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The European Central Bank has raised interest rates to an all-time high in an effort to curb consumer prices, but has indicated that the cycle of rate increases is nearing its end as the eurozone’s growth weakens.
During the ECB’s governing council meeting in Frankfurt, the decision to raise the deposit rate by 25 basis points to 4% was made, marking the 10th consecutive increase. This move came as officials reduced their growth forecasts for the eurozone.
Following the announcement, the euro fell to a three-month low against the dollar. By mid-afternoon trading, the currency had declined 0.5% to $1.0677.
Yields on the two-year German Bunds, which are a benchmark for the eurozone, dropped 0.04 percentage points to 3.13%.
Many economists believe that major central banks are nearing the end of their rate hikes due to falling inflation and slowing growth resulting from higher borrowing costs.
The ECB suggested that borrowing costs in the eurozone had reached their peak. It stated that the recent increase meant “interest rates have reached levels that, if maintained for a sufficient period, will significantly contribute to inflation returning to the target rate in a timely manner.”
Tomasz Wieladek, chief European economist at T Rowe Price, described this as a “very dovish hike” and stated that the ECB had clearly signaled its intention to keep rates on hold from now on.
With this move, the ECB deposit rate is now higher than the previous record set in 2001, when borrowing costs were increased to boost the value of the newly introduced euro.
This decision by the ECB is the most significant in over a year. While some more dovish council members argued for a pause due to signs of weaker growth, slowing bank lending, a cooling labor market, and falling inflation, others were concerned that inflation was still too high. Thursday’s move indicates that policymakers remain more worried about the risk of consumer price growth staying above the target than the risk of a sharp economic downturn.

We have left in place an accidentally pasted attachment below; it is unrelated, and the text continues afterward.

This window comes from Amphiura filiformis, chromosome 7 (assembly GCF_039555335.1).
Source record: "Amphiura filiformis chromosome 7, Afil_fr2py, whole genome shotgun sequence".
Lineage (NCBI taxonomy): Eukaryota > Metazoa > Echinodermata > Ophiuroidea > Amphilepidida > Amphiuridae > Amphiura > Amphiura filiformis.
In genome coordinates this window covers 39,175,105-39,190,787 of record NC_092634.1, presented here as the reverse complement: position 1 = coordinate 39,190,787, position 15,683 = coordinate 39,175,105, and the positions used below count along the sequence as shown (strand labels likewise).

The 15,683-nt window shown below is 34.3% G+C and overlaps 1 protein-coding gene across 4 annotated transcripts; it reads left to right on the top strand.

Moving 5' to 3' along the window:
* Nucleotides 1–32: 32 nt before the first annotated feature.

The US Federal Reserve and the Bank of England are set to hold their meetings next week.
The ECB has revised its inflation forecast for this year from 5.4% to 5.6%, and for next year from 3% to 3.2%. However, it has slightly reduced its 2025 inflation forecast from 2.2% to 2.1%.
Although Eurozone inflation has declined from last year’s peak of 10.6% to 5.3% in August, the recent rise in oil prices has raised concerns about the stability of the disinflation process.
The deteriorating economic outlook for the eurozone is reflected in the ECB’s downward revision of its growth forecast for this year from 0.9% to 0.7%, and for next year from 1.5% to 1%.
Eric Dor, an economics professor at the IESEG School of Management in Paris, believes that Europe is heading towards a period of stagnant growth and sticky inflation. On the social media site X (formerly known as Twitter), he wrote, “Stagflation is now very plausible in the eurozone.”
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